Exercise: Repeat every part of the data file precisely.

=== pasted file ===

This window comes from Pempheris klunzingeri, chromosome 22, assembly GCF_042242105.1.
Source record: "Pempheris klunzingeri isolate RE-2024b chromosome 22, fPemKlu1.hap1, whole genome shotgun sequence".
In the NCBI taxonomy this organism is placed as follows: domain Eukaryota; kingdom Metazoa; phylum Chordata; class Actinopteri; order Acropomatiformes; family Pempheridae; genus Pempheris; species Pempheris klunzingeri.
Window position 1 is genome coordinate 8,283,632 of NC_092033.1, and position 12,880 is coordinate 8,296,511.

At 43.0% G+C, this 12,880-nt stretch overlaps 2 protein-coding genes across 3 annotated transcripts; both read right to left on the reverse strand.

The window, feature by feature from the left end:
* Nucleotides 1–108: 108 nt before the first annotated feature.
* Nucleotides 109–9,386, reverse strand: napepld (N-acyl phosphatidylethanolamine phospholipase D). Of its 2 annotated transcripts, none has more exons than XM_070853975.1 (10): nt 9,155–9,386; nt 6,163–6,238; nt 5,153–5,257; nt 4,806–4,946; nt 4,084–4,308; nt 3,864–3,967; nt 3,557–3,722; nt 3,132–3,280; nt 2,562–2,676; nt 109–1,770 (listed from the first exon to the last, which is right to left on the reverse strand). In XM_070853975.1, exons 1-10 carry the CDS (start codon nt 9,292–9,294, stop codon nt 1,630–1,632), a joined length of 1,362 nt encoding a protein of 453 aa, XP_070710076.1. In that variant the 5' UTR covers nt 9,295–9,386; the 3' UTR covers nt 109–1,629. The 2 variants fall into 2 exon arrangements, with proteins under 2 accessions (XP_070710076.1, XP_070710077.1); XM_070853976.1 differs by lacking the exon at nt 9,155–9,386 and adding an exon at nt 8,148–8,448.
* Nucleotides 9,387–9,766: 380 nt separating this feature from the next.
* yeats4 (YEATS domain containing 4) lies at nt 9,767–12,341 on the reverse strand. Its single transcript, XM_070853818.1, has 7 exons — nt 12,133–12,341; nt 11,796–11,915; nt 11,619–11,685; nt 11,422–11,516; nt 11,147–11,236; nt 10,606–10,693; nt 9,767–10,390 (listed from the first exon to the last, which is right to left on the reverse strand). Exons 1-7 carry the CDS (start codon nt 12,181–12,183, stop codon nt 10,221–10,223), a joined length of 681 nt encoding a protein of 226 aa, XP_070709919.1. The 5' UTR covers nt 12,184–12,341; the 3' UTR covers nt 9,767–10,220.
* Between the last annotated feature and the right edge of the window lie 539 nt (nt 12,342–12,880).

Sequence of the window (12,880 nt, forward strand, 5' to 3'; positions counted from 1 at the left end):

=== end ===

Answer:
This window comes from Pempheris klunzingeri, chromosome 22, assembly GCF_042242105.1.
Source record: "Pempheris klunzingeri isolate RE-2024b chromosome 22, fPemKlu1.hap1, whole genome shotgun sequence".
In the NCBI taxonomy this organism is placed as follows: domain Eukaryota; kingdom Metazoa; phylum Chordata; class Actinopteri; order Acropomatiformes; family Pempheridae; genus Pempheris; species Pempheris klunzingeri.
Window position 1 is genome coordinate 8,283,632 of NC_092033.1, and position 12,880 is coordinate 8,296,511.

At 43.0% G+C, this 12,880-nt stretch overlaps 2 protein-coding genes across 3 annotated transcripts; both read right to left on the reverse strand.

The window, feature by feature from the left end:
* Nucleotides 1–108: 108 nt before the first annotated feature.
* Nucleotides 109–9,386, reverse strand: napepld (N-acyl phosphatidylethanolamine phospholipase D). Of its 2 annotated transcripts, none has more exons than XM_070853975.1 (10): nt 9,155–9,386; nt 6,163–6,238; nt 5,153–5,257; nt 4,806–4,946; nt 4,084–4,308; nt 3,864–3,967; nt 3,557–3,722; nt 3,132–3,280; nt 2,562–2,676; nt 109–1,770 (listed from the first exon to the last, which is right to left on the reverse strand). In XM_070853975.1, exons 1-10 carry the CDS (start codon nt 9,292–9,294, stop codon nt 1,630–1,632), a joined length of 1,362 nt encoding a protein of 453 aa, XP_070710076.1. In that variant the 5' UTR covers nt 9,295–9,386; the 3' UTR covers nt 109–1,629. The 2 variants fall into 2 exon arrangements, with proteins under 2 accessions (XP_070710076.1, XP_070710077.1); XM_070853976.1 differs by lacking the exon at nt 9,155–9,386 and adding an exon at nt 8,148–8,448.
* Nucleotides 9,387–9,766: 380 nt separating this feature from the next.
* yeats4 (YEATS domain containing 4) lies at nt 9,767–12,341 on the reverse strand. Its single transcript, XM_070853818.1, has 7 exons — nt 12,133–12,341; nt 11,796–11,915; nt 11,619–11,685; nt 11,422–11,516; nt 11,147–11,236; nt 10,606–10,693; nt 9,767–10,390 (listed from the first exon to the last, which is right to left on the reverse strand). Exons 1-7 carry the CDS (start codon nt 12,181–12,183, stop codon nt 10,221–10,223), a joined length of 681 nt encoding a protein of 226 aa, XP_070709919.1. The 5' UTR covers nt 12,184–12,341; the 3' UTR covers nt 9,767–10,220.
* Between the last annotated feature and the right edge of the window lie 539 nt (nt 12,342–12,880).

Sequence of the window (12,880 nt, forward strand, 5' to 3'; positions counted from 1 at the left end):